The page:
Heading up St Andrew's Street and into Regent Street, first stop is All Bar One, a modern bar occupying part of the old Belfast Linen Warehouse. It's one of a chain owned by Mitchells and Butlers and designed, apparently, to be "female friendly" with its large windows, contemporary furniture and open-plan layout. Real ale was available when it first opened, was quickly withdrawn and then reappeared a couple of years back. Only one of the two handpulls is generally in use and the likes of Adnams Bitter, Sharps Doom Bar and Tim Taylor Landlord can be found. There's also a good selection of (keg) foreign beers on draught, including Sierra Nevada Pale Ale.

Next up is the Castle, mentioned elsewhere in these pages for its highly priced Ruddles Bitter (though last time I passed this had been replaced by another Greene King beer) - GK IPA is also available. The Castle is first and foremost about food though anyone wanting just a drink, and willing to pay the price, is welcome.

Right next door is what's believed to be the biggest pub in England, Wetherspoon's Regal, converted from an old cinema (and with the Picturehouse cinema still above). We've said quite a bit about Wetherspoons in this issue but suffice to say that in recent years I've found both the quality and choice of real ales in the Regal to be excellent. The standard Ruddles and Abbot are supplemented by eight or so rapidly changing guests; beers from the Wentworth brewery of South Yorkshire regularly appear - I reckon their WPA (Woppa) to be one of the great beers of our time. Mind you, I only ever visit the Regal at lunchtime or early evening, before the music starts and the hordes arrive.

Upstairs next to the aforesaid Picturehouse where the bar has been serving two real ales for a couple of years. For a time they had "Reel Ale" specially brewed by Cambridge Moonshine though I haven't seen it recently. Usually something interesting though and in relaxed surroundings.

A few doors down is the cover star of the last ALE, the Fountain. As I remarked then, it's pleasing to see such a youthfully-oriented pub giving such prominence to real ale, three or four of which are usually on. Last time I called they were Thwaites Bitter (which is regular) Oakham Inferno and Adnams Gunhill.

The bar at the University Arms Hotel opposite doesn't sell real ale but we have to cross to that side anyway because the next stop, the Avery, is off to the left down an alleyway. This opened over 10 years ago in the former Avery weighing machine factory as the Hogshead, one of Whitbread's ale houses, selling a wide range of cask beers. However when Whitbread got out of the pub business it ended up with Greene King who renamed it and installed their "bog standard" range of IPA, Old Speckled hen and Abbot. The pub is on two floors, the upper one having views across Parkers Piece though it's closed weekday lunchtimes (the upstairs not the Piece). Like the Regal the volume is cranked up at night though even in the day the loud sports-oriented tellies are intrusive.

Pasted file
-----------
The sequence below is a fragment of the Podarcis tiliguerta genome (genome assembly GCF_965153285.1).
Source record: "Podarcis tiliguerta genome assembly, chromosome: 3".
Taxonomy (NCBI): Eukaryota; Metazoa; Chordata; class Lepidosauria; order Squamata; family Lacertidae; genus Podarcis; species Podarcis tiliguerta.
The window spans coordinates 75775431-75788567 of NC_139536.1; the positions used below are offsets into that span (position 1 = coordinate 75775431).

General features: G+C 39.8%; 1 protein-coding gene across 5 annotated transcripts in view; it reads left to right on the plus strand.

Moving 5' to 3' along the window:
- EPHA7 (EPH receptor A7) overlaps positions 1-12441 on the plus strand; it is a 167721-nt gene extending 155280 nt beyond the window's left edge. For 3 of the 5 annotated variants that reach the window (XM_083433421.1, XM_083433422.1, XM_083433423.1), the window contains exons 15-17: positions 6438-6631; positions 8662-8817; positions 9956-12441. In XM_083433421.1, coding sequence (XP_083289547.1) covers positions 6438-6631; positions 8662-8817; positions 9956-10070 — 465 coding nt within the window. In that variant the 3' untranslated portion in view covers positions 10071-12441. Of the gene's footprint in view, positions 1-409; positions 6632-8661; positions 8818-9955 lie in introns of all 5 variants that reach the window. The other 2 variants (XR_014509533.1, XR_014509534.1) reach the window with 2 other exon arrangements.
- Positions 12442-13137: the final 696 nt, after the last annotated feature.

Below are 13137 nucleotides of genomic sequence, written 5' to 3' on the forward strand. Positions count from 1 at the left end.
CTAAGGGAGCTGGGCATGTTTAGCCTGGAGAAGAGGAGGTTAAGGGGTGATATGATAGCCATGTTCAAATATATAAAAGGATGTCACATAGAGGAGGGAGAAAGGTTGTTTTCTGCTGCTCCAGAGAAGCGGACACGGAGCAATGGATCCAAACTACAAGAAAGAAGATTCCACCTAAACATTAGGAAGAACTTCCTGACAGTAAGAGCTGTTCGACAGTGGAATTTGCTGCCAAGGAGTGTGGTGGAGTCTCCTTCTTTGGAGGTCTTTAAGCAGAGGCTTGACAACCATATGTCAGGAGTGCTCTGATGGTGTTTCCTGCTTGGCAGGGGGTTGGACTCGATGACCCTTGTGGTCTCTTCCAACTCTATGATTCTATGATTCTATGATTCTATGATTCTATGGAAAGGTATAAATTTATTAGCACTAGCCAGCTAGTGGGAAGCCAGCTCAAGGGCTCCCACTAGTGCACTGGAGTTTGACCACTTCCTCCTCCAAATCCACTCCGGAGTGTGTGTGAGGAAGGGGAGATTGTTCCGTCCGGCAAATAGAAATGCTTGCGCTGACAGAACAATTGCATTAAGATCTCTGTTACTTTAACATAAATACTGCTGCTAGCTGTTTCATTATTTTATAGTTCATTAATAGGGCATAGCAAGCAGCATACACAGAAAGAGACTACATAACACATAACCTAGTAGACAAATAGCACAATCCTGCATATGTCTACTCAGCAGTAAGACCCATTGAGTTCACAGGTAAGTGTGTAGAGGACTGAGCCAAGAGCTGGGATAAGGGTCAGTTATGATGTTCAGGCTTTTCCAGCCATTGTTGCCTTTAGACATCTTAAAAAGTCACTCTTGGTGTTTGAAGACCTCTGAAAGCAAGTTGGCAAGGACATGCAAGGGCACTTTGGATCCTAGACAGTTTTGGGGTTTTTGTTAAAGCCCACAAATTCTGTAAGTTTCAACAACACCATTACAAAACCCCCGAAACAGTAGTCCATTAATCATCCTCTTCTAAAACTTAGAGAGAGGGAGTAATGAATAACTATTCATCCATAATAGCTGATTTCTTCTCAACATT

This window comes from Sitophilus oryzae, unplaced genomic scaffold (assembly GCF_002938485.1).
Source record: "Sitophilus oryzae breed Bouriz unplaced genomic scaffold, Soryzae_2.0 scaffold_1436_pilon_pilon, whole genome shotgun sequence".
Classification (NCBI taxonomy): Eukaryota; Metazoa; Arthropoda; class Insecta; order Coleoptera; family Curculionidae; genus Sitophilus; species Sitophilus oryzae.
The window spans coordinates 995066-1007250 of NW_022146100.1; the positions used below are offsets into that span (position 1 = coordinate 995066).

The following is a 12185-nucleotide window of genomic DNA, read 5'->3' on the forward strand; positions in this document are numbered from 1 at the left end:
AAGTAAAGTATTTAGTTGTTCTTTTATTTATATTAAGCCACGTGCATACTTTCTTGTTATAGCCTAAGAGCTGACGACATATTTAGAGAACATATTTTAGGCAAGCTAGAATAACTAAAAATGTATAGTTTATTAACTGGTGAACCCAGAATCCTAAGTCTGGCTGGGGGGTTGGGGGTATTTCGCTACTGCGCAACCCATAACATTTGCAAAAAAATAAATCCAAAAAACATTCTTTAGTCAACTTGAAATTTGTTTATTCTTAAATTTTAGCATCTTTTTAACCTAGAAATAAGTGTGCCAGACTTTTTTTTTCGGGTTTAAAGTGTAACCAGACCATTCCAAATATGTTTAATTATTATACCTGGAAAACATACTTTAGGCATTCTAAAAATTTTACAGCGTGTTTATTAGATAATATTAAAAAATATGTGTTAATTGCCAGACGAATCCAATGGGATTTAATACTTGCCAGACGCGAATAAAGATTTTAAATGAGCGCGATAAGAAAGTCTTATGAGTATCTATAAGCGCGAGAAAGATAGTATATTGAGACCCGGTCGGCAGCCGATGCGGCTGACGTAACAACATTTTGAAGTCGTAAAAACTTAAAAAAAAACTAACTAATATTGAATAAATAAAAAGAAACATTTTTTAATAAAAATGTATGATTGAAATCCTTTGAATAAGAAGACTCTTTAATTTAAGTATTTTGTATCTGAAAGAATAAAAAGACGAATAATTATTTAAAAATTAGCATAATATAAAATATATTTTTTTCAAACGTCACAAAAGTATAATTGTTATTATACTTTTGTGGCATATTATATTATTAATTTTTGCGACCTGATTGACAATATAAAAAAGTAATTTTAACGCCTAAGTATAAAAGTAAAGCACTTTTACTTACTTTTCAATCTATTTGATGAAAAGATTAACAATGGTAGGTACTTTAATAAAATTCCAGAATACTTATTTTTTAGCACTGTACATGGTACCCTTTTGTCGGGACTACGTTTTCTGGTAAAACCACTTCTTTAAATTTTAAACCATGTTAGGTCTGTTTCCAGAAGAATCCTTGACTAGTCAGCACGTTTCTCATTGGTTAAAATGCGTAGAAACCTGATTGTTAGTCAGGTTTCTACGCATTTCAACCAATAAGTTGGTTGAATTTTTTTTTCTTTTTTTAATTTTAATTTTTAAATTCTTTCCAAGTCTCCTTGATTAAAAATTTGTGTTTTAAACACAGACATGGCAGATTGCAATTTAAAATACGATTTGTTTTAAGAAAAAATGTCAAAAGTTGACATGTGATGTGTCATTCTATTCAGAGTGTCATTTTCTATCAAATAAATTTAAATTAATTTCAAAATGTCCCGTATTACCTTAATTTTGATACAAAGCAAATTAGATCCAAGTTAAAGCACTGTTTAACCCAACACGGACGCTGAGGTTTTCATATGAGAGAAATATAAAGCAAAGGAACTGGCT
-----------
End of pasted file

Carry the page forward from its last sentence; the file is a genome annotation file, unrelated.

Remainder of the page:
You can exit at the rear, walk along the edge of the Piece and enter our next pub, the Prince Regent, from the back. Another Greene King managed house, this has a superior selection of real ales; as well as those at the Avery you'll find St Edmunds and three seasonal/guest beers. Though now open-plan, the interior has several distinct drinking spaces and has a good traditional feel.

At the time of writing the next pub along, the Globe, was still in the throes of refurbishment. It's due to reemerge in September as the Emperor, sister pub to our Pub of the Year, the Empress and we expect great things of it.

Nearing the end now. On the corner of Station Road is the Great Northern which has reverted to its original name after countless other incarnations, most recently Sauce. It remains a "Kitchen and Bar" with stylish contemporary decor and an emphasis on dining. On my last visit, though, the sole real ale (Adnams Explorer) was in tip-top condition and served in a lined glass.

Finally, a perilous crossing of the Station Road junction to access the legendary Flying Pig. We'll be running a detailed feature on this fine, quirky pub in the next issue but worth mentioning again the recent availability of changing guest beers. The line up when I popped in recently was Black Sheep Bitter (permanent). Caledonian Nectar, O'Hanlon Goldblade and Beartown Peach Melbeer.

Finally, finally the Osborne Arms next door remains one of only four pubs in our area not selling real ale, the handpump being forlornly out of use. The redevelopment plans for the area, which at one point threatened the Flying Pig, envisaged the Osborne being converted into a hotel.

Should you manage this crawl in one go you are now permitted to enter the nearby Botanic Gardens, find a comfy bench and sleep it off.